It is foolish for the Americans to pursue this kind of policy. And when
Dick Moose was asked what would the U.S. do if we had facilities there
and American soldiers there if the Ethiopians bombed Berbera. He said we would fight back. And there you find yourself enmeshed in a war you don't have the faintest understanding of. So I just think, again, it's
a ridiculous policy because we refuse to look at the area. It's the
chessboard again.
X: You were speaking before about Americans' attitudes towards Africa being
characterized as racist and with ignorance. What can TransAfrica do
to change Americans' attitudes?
R: Well, I think the first thing we have to do is to try to chip away at the
ignorance problem. It's not only a problem towards Africa, I think it's
a problem towards all of the Third World. America has to do something.
When I think of media. . let's talk beyond media, let's just say education generally. I'm from Richmond, Virginia. I'm thirty-nine now, I f inished high school in '59, I went from grade one through twelve in high
school, and I don't think I heard an African country mentioned five times.
But I knew all about Europe. So that I wasn't prepared. I got to college, and I remember a Nigerian student told me he was from Lagos and
T didn't know what that was. There is no basis for conversation because
you don't know anything about anything. Well, where's that? Is that
near London? I'm sure the African students here have had much the same experience in the United States. I went to a photographer, I was going
to Brurudi last November, and taking my wife and my children with me.
I go to a photographer to get the passport pictures, he said, "You're
taking your oiillcyz to Africa?" You know, this kind of thing is offensive. He's a nice guy though, he's just ignorant. And the sad thing
about it, he doesn't know he is, and he's just so terribly ignorant.
The question is how do you deal with it? Obviously, universities have
a role, and all of us have a role in trying to reshape our early childhood public school education. God knows what to do about the media.

We've got a few blacks in media who have a major, an enormous responsibility. But we've got to understand that blacks in this country are diseased in the same way. We've been victimized by the same system of
no information and at best bad information. So it's not an easy problem
to solve, but clearly, organizations have to try to do that. I think there's been some improvement. You know, twenty years ago, blacks in the United States didn't identify so readily with Africa. Now I don't
think of a single national organization, NAACP, Urban League, PUSH, all
the rest of them, that don't have foreign policy workshops, that don't
have resolutions on foreign policy. Just today, for instance, I talked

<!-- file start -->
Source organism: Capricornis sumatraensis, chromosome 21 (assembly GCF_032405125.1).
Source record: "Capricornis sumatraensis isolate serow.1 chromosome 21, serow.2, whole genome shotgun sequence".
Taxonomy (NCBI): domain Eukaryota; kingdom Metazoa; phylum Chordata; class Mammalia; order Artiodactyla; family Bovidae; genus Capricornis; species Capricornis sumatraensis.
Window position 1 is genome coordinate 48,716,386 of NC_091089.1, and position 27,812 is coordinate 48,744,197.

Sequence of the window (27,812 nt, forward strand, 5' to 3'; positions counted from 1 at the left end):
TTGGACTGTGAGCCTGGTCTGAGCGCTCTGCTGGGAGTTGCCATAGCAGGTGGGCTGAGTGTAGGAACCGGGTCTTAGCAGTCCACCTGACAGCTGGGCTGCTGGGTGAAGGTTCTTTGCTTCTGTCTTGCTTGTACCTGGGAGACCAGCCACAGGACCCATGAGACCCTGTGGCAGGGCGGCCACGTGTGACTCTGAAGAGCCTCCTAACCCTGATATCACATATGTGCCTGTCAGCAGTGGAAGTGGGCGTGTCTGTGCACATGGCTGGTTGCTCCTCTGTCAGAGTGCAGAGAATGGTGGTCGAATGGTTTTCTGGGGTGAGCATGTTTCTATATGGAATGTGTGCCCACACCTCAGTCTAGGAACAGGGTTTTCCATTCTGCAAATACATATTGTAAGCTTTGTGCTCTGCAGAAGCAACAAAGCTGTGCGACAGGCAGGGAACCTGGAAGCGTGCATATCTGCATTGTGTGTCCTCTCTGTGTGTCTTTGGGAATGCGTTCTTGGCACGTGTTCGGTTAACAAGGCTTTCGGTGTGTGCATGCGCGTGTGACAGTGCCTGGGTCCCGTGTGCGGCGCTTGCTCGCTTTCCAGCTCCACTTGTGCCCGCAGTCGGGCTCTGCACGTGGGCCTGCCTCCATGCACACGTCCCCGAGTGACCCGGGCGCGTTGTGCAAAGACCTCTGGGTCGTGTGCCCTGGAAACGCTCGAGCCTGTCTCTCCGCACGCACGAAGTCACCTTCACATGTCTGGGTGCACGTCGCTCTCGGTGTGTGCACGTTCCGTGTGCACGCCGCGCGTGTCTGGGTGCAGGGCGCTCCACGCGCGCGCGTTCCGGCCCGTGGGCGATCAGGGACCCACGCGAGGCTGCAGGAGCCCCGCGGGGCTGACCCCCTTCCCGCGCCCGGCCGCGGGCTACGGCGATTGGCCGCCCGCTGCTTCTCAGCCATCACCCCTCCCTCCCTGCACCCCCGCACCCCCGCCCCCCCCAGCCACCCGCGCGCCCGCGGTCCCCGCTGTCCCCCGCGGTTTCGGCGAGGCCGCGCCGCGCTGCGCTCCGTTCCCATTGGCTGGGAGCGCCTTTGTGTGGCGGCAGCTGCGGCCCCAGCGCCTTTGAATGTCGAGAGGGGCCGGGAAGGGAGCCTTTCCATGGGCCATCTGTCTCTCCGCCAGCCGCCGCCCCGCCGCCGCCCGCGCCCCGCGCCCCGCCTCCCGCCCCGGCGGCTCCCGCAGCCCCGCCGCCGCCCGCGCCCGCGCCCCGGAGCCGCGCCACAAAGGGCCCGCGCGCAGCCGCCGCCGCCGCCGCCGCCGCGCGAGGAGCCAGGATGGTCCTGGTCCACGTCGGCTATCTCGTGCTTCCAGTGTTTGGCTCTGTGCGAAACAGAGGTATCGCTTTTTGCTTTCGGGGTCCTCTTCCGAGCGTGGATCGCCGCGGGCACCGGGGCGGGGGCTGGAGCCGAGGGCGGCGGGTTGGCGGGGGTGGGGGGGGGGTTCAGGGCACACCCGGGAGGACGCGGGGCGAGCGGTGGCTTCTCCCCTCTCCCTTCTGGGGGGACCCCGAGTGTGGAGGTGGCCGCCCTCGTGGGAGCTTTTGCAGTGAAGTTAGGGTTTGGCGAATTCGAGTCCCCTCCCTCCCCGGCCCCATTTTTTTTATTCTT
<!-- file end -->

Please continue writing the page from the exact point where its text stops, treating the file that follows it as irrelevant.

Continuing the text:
with Joe Lowry, I talked with Leon Sullivan, I talked with Jesse Jackson, I asked them all to get in touch with the House Foreign Affairs Committee
regarding repeal of the Clark Amendment. They all knew about the issue,
they all sent their telegrams, and made phone calls. That would have been
much harder to do twenty years ago than it is now. So I think there has been some real improvement in the black community. You know, improvement
in our own self image and our own identification with Africa. All of
my support comes from the black community. We have at our annual dinners in Washington 2,000 people, all blacks, payitig seventy-five dollars a head
just for a lobbying organization. I think I could hold that dinner in a phone booth twenty years ago. But things have changed, and that's a
good sign, but we have an awful long way to go.
X: Do you think these racist attitudes will have to be changed before we
can expect the American Congress to provide more financial assistance?
R: Well, some things are going to change anyhow, whether the Congress changes
or not, and that's a good part of the story. You know what they did to
Mugabe. One Saturday, Mugabe was a bloodthirsty communist, and the Monday
morning he was on the front page of the New York Times, walking with his
wife and the dog on the front lawn. All of a sudden Mugabe became a
school teacher and a Catholic and a lovely person. And they can do it.
It just shows you. We're talking about propaganda in other countries,
and how people control your thinking and that sort of thing, and we think
it doesn't happen here. But, you know bow they did in China. Overnight
we were seeing Mao on television. He was on television chatting with
Nixon and all this sort of thing, and China became an alright place to
go. What Americans do understand, they understand the power of dollar
and the power of the resources that they need. This country needs Zimbabwe. It's a strategically important country. We need Nigeria. And
when blacks take South Africa, and I think that's going to happen in my
lifetime--I don't quite agree with Bishop Tutu that Botha is the last
white prime minister, I think the Bishop is talking like a Bishop when
he says that--I think that attitudes are going to change here. They
have to change. You know, people start seeing things differently. But
right now, the white South Africans are doing enormous things in this
country. They are feeding to school systems all across this country
filmstrips and booklets and slick pamphlets. Very nicely written, big full color spreads, pictures, and all that sort of stuff. Spending an
enormous amount of money on that. But I think that slowly the thing will
turn around.

(In the decade of the seventies the number of African refugees rose from an estimated 750,000 to about 5, 000,000, more than the population of many African countries. Now approximately half of the world's refugees are i.n Africa. The notes which follow were disseminated in April 1987 by the U.S. Department of State, Bureau of Public Affairs as an effort to keep the magnitude of the problem before the public. It is hoped that this information will be used by teachers, not to reinforce the attitude of North Americans who see Africa only as a place of human and geographical disaster, but to encourage further interest and inquiry about the continent.)